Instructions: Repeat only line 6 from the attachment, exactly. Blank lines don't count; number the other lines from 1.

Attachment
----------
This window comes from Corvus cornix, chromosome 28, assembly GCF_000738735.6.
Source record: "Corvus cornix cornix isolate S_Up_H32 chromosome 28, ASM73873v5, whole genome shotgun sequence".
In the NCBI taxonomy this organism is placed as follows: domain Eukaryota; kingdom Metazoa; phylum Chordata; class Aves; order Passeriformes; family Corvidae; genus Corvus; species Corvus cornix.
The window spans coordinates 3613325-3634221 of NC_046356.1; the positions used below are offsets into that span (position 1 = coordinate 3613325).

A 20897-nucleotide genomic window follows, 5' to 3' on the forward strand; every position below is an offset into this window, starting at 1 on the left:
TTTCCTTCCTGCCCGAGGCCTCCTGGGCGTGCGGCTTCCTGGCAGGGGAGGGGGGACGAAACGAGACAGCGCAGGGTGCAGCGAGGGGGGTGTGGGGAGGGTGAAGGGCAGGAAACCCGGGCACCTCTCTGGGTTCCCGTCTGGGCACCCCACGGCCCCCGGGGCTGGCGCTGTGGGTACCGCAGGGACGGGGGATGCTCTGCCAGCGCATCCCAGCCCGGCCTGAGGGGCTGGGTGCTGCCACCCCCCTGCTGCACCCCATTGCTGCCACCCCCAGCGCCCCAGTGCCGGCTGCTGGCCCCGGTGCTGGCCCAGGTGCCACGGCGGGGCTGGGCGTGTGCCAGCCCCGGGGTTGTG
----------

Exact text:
TTTCCTTCCTGCCCGAGGCCTCCTGGGCGTGCGGCTTCCTGGCAGGGGAGGGGGGACGAAACGAGACAGCGCAGGGTGCAGCGAGGGGGGTGTGGGGAGGGTGAAGGGCAGGAAACCCGGGCACCTCTCTGGGTTCCCGTCTGGGCACCCCACGGCCCCCGGGGCTGGCGCTGTGGGTACCGCAGGGACGGGGGATGCTCTGCCAGCGCATCCCAGCCCGGCCTGAGGGGCTGGGTGCTGCCACCCCCCTGCTGCACCCCATTGCTGCCACCCCCAGCGCCCCAGTGCCGGCTGCTGGCCCCGGTGCTGGCCCAGGTGCCACGGCGGGGCTGGGCGTGTGCCAGCCCCGGGGTTGTG